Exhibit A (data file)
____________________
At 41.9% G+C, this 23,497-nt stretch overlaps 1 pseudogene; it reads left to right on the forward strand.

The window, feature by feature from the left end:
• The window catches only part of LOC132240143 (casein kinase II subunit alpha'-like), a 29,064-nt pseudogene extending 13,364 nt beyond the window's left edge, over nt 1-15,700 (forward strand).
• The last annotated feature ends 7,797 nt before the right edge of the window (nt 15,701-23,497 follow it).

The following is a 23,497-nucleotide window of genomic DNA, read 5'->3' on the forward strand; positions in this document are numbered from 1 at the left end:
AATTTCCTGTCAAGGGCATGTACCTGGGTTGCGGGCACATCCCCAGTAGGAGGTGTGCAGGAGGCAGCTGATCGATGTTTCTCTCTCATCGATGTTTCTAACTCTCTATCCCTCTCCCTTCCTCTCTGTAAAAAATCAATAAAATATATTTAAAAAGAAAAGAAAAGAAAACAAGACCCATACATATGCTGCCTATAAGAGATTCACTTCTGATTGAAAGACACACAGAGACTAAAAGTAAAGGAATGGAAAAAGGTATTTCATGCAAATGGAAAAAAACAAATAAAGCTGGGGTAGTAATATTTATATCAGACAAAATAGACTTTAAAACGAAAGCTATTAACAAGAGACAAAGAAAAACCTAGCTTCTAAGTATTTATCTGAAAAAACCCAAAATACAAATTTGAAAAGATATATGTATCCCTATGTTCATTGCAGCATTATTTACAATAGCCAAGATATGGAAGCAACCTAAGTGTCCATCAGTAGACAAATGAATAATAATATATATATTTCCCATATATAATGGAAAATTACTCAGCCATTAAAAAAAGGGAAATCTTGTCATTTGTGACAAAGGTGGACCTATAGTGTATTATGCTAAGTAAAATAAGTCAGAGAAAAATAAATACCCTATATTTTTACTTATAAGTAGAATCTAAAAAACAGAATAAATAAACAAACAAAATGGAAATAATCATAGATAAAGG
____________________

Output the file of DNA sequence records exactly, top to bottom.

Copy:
At 41.9% G+C, this 23,497-nt stretch overlaps 1 pseudogene; it reads left to right on the forward strand.

The window, feature by feature from the left end:
• The window catches only part of LOC132240143 (casein kinase II subunit alpha'-like), a 29,064-nt pseudogene extending 13,364 nt beyond the window's left edge, over nt 1-15,700 (forward strand).
• The last annotated feature ends 7,797 nt before the right edge of the window (nt 15,701-23,497 follow it).

The following is a 23,497-nucleotide window of genomic DNA, read 5'->3' on the forward strand; positions in this document are numbered from 1 at the left end:
AATTTCCTGTCAAGGGCATGTACCTGGGTTGCGGGCACATCCCCAGTAGGAGGTGTGCAGGAGGCAGCTGATCGATGTTTCTCTCTCATCGATGTTTCTAACTCTCTATCCCTCTCCCTTCCTCTCTGTAAAAAATCAATAAAATATATTTAAAAAGAAAAGAAAAGAAAACAAGACCCATACATATGCTGCCTATAAGAGATTCACTTCTGATTGAAAGACACACAGAGACTAAAAGTAAAGGAATGGAAAAAGGTATTTCATGCAAATGGAAAAAAACAAATAAAGCTGGGGTAGTAATATTTATATCAGACAAAATAGACTTTAAAACGAAAGCTATTAACAAGAGACAAAGAAAAACCTAGCTTCTAAGTATTTATCTGAAAAAACCCAAAATACAAATTTGAAAAGATATATGTATCCCTATGTTCATTGCAGCATTATTTACAATAGCCAAGATATGGAAGCAACCTAAGTGTCCATCAGTAGACAAATGAATAATAATATATATATTTCCCATATATAATGGAAAATTACTCAGCCATTAAAAAAAGGGAAATCTTGTCATTTGTGACAAAGGTGGACCTATAGTGTATTATGCTAAGTAAAATAAGTCAGAGAAAAATAAATACCCTATATTTTTACTTATAAGTAGAATCTAAAAAACAGAATAAATAAACAAACAAAATGGAAATAATCATAGATAAAGG